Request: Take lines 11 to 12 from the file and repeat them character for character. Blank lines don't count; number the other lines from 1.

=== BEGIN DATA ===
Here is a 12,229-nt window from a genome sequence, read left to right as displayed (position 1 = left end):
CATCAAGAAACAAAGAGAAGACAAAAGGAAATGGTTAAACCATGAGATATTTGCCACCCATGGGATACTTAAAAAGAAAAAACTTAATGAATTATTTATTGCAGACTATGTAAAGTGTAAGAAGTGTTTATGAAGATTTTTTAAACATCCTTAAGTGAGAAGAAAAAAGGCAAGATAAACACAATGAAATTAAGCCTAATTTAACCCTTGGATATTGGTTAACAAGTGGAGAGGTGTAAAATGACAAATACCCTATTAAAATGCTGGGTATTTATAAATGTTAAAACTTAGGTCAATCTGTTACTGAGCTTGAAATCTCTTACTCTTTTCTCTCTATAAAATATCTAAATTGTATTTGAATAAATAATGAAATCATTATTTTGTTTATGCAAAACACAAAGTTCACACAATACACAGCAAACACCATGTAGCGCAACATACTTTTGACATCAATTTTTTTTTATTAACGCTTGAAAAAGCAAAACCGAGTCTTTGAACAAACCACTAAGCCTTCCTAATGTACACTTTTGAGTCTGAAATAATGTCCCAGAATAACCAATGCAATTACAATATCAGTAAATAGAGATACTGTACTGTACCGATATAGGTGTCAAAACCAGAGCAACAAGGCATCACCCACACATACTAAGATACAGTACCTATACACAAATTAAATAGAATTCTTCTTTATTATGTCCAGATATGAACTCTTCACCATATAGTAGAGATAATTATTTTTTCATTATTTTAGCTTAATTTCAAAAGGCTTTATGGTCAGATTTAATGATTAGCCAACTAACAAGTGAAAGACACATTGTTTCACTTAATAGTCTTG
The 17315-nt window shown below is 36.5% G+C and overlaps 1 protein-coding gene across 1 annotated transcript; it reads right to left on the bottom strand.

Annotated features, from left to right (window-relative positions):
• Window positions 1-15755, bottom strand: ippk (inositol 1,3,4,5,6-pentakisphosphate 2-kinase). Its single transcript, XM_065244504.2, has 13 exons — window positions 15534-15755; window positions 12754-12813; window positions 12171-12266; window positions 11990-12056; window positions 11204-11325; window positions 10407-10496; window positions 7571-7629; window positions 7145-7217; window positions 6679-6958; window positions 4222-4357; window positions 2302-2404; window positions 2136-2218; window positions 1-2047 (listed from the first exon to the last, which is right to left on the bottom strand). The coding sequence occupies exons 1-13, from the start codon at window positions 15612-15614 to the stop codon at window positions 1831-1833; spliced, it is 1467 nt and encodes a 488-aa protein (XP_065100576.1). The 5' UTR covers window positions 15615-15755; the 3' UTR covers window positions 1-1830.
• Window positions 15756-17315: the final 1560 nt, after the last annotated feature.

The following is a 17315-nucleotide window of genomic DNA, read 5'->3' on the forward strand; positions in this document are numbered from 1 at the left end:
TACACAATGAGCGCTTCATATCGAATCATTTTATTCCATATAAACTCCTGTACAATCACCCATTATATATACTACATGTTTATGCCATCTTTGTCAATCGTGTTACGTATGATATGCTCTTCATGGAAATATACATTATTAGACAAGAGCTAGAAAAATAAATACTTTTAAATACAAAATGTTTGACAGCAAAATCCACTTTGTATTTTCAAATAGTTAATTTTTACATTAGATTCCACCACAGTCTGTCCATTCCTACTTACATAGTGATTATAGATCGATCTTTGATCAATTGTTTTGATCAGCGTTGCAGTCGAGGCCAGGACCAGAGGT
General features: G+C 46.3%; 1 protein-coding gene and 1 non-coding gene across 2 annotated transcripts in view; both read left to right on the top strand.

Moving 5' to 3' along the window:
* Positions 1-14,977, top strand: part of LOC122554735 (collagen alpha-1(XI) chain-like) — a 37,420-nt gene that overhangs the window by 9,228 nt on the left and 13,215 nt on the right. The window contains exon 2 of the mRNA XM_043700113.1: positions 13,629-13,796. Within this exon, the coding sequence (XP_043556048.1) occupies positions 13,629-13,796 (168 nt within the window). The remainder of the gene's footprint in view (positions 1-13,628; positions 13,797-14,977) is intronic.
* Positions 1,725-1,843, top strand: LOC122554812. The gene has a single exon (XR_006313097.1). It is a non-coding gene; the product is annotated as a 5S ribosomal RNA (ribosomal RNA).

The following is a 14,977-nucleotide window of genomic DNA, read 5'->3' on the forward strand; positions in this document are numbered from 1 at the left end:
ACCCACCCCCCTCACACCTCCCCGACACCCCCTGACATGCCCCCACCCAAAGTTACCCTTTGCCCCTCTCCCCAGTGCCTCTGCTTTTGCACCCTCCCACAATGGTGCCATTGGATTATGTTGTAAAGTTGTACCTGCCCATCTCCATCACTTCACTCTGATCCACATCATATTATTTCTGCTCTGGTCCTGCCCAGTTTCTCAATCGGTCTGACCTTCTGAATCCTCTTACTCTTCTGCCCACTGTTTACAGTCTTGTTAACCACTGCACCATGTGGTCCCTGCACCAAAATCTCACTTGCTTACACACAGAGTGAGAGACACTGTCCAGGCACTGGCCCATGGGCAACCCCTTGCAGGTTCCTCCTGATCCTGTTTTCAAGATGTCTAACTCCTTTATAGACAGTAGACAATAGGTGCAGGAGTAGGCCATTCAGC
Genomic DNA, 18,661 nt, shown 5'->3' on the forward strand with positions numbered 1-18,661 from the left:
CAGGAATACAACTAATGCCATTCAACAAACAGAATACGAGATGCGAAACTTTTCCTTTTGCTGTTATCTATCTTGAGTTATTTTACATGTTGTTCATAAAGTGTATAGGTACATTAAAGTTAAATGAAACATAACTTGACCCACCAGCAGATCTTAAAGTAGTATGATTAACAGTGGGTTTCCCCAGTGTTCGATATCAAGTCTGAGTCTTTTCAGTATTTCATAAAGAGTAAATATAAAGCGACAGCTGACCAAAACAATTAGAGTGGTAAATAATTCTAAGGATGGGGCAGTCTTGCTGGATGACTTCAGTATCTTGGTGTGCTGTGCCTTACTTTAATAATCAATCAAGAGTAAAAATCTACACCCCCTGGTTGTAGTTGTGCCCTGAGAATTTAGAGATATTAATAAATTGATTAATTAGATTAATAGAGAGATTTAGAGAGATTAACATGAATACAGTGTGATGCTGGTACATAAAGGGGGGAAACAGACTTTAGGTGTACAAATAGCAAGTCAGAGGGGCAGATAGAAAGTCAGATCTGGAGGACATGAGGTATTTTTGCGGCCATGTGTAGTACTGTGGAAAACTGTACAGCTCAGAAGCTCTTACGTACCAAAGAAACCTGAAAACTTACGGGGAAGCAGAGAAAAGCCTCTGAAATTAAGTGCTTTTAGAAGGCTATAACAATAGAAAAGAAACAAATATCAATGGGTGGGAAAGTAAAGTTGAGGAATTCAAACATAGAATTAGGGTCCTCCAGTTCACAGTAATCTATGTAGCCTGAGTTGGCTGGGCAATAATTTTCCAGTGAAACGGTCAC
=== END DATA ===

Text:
* Positions 1-14,977, top strand: part of LOC122554735 (collagen alpha-1(XI) chain-like) — a 37,420-nt gene that overhangs the window by 9,228 nt on the left and 13,215 nt on the right. The window contains exon 2 of the mRNA XM_043700113.1: positions 13,629-13,796. Within this exon, the coding sequence (XP_043556048.1) occupies positions 13,629-13,796 (168 nt within the window). The remainder of the gene's footprint in view (positions 1-13,628; positions 13,797-14,977) is intronic.
* Positions 1,725-1,843, top strand: LOC122554812. The gene has a single exon (XR_006313097.1). It is a non-coding gene; the product is annotated as a 5S ribosomal RNA (ribosomal RNA).